Density functional theory (DFT) has become in the past few decades one of the most widely used methods for the calculation of the properties of complex electronic systems: molecules, solids, polymers. The basic idea, introduced by Hohenberg, Kohn, and Sham in the 1960s (Hohenberg and Kohn (1964), Kohn and Sham (1965)), is to describe the system in terms of the electronic density (and possibly additional densities such as the spin density, the current density, etc.) without explicit reference to the many-body wave function. At first sight, this seems impossible. How can the subtle correlations encoded in an N-electron wave function be adequately represented by a simple collective variable, such as the density? But Hohenberg and Kohn, in their classic paper, were able to show that the ground-state energy of a quantum system can be determined by minimizing the energy as a functional of the density, in much the same way as, in standard quantum mechanics, one can determine the energy by minimizing the expectation value of the hamiltonian with respect to the wave function. Furthermore, the nontrivial part of this functional is universal, that is, it has the same form for all physical systems.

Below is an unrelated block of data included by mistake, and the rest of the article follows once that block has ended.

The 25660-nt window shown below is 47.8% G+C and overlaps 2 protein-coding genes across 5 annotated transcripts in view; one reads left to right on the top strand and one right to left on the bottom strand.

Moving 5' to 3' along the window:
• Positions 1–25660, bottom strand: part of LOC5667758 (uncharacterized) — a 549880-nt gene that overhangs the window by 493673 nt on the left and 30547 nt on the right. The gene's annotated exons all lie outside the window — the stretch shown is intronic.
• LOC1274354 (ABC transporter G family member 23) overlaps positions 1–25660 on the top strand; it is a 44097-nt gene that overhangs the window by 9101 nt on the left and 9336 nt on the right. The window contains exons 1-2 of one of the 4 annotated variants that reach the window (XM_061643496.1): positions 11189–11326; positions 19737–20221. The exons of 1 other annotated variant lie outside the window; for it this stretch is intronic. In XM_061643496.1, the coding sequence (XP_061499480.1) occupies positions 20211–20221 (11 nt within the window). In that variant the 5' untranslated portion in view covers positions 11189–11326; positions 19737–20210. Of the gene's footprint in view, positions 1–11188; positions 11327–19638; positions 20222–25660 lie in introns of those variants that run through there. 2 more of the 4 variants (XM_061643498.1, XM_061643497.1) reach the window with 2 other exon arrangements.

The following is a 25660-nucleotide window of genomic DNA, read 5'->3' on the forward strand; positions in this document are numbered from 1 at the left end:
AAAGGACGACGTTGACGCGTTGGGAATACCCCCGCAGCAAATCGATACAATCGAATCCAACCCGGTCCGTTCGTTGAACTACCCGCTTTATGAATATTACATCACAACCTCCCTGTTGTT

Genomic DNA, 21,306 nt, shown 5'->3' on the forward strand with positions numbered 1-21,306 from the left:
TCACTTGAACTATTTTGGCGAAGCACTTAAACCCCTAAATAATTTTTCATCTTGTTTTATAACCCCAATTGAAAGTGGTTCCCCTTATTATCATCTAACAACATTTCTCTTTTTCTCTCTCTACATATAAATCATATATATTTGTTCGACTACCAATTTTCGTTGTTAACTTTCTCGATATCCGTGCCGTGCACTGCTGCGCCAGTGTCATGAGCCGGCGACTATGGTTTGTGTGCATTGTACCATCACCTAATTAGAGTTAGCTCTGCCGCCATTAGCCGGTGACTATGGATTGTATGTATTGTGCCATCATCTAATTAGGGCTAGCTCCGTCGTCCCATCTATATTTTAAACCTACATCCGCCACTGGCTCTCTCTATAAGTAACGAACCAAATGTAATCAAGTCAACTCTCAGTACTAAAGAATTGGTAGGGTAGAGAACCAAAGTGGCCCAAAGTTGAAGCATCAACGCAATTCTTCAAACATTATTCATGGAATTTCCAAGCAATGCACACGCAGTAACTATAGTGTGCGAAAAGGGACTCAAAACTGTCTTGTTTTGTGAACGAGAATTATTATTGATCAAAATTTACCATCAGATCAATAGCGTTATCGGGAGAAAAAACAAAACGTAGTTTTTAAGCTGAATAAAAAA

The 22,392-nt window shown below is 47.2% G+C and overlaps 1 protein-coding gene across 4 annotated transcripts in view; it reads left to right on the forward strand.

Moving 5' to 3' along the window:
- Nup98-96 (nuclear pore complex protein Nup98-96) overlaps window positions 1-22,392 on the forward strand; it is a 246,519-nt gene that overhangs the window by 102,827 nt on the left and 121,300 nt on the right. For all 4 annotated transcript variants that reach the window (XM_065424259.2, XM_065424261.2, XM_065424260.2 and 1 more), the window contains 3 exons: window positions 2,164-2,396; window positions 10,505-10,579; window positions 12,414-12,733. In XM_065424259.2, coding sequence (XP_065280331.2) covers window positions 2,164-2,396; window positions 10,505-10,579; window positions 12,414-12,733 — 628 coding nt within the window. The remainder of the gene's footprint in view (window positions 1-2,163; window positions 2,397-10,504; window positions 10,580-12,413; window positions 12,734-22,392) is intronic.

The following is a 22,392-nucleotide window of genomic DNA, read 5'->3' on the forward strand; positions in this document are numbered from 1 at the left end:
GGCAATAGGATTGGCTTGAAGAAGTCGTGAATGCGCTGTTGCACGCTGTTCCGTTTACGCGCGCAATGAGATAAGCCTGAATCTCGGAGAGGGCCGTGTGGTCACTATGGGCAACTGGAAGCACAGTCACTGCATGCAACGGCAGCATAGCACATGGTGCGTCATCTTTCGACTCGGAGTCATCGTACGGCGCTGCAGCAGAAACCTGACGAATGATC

The implementation of the Hohenberg–Kohn minimum principle leads to mean-field-like equations, known as the Kohn–Sham equations, which are simpler than the Hartree–Fock equations, yet in principle exact as far as the calculation of the ground-state density and energy is concerned.